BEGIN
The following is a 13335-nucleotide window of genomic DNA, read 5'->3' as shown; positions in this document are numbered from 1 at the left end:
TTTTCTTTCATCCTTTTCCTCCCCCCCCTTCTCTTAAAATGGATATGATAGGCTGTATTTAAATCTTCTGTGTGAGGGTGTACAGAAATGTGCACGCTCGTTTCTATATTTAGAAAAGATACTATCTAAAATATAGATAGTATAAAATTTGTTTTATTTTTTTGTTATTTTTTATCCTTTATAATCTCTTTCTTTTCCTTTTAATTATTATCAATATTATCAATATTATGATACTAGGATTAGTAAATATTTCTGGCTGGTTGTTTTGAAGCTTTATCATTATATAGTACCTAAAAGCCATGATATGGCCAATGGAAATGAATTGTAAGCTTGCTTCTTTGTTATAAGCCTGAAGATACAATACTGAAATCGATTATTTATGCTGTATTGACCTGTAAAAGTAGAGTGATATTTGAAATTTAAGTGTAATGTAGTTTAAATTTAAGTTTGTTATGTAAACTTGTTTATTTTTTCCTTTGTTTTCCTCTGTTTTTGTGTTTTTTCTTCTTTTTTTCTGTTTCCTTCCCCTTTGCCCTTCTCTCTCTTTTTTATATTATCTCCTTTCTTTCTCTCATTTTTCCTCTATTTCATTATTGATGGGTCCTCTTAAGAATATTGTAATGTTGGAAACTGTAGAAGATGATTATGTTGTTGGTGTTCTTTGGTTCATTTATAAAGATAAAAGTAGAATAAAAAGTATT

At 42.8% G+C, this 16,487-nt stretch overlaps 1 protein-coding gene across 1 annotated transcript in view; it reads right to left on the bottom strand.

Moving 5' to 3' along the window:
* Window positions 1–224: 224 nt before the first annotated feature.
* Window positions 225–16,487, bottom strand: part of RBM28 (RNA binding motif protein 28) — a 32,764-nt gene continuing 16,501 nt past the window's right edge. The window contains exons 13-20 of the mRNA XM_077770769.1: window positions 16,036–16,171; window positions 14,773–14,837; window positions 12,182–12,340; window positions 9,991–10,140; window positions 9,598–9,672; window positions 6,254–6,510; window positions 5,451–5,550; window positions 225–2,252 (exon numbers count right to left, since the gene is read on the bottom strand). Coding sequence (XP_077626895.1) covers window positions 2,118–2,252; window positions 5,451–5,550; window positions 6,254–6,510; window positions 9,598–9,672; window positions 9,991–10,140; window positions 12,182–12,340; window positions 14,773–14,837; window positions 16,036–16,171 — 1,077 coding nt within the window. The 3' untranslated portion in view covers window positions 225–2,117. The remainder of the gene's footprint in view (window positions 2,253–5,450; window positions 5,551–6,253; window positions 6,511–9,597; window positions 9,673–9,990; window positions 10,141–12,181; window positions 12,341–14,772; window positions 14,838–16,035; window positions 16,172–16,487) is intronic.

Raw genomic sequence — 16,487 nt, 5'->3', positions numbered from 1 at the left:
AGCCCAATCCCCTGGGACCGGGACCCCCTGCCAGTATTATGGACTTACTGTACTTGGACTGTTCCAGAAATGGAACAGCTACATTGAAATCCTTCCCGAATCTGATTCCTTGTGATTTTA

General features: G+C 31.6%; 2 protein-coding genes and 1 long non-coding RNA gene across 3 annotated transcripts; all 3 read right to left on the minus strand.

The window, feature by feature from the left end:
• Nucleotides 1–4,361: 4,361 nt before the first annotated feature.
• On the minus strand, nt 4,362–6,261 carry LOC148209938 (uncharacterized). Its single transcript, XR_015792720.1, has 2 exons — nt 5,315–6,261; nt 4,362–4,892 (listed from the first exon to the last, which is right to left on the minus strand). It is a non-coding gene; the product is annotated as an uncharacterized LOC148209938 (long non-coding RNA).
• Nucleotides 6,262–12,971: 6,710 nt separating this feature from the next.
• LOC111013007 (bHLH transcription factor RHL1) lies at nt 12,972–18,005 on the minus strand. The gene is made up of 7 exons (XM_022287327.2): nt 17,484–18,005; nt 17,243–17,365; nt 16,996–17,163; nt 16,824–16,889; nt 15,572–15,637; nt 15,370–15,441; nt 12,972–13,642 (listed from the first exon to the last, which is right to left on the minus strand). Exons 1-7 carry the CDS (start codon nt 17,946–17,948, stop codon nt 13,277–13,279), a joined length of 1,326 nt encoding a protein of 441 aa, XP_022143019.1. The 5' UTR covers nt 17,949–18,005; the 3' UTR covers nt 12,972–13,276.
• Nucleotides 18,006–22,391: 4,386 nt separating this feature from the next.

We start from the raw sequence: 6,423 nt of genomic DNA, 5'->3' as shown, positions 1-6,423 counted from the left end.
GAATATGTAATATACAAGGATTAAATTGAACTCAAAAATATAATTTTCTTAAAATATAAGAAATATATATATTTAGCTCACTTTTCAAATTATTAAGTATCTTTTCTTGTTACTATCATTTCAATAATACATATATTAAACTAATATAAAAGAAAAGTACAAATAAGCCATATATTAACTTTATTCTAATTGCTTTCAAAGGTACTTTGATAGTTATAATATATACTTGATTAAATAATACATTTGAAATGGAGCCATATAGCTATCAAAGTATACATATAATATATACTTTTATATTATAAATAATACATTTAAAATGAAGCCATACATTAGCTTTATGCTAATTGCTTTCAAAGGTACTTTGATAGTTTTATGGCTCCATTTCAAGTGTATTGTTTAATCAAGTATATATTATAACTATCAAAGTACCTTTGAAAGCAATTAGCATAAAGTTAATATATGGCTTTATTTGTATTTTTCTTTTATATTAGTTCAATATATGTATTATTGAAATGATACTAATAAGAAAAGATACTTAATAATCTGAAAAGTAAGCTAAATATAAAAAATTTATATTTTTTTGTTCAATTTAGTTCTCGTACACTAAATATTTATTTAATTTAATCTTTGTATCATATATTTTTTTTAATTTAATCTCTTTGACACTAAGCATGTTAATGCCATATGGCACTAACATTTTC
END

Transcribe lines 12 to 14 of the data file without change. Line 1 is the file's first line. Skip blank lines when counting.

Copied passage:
• On the minus strand, nt 4,362–6,261 carry LOC148209938 (uncharacterized). Its single transcript, XR_015792720.1, has 2 exons — nt 5,315–6,261; nt 4,362–4,892 (listed from the first exon to the last, which is right to left on the minus strand). It is a non-coding gene; the product is annotated as an uncharacterized LOC148209938 (long non-coding RNA).
• Nucleotides 6,262–12,971: 6,710 nt separating this feature from the next.
• LOC111013007 (bHLH transcription factor RHL1) lies at nt 12,972–18,005 on the minus strand. The gene is made up of 7 exons (XM_022287327.2): nt 17,484–18,005; nt 17,243–17,365; nt 16,996–17,163; nt 16,824–16,889; nt 15,572–15,637; nt 15,370–15,441; nt 12,972–13,642 (listed from the first exon to the last, which is right to left on the minus strand). Exons 1-7 carry the CDS (start codon nt 17,946–17,948, stop codon nt 13,277–13,279), a joined length of 1,326 nt encoding a protein of 441 aa, XP_022143019.1. The 5' UTR covers nt 17,949–18,005; the 3' UTR covers nt 12,972–13,276.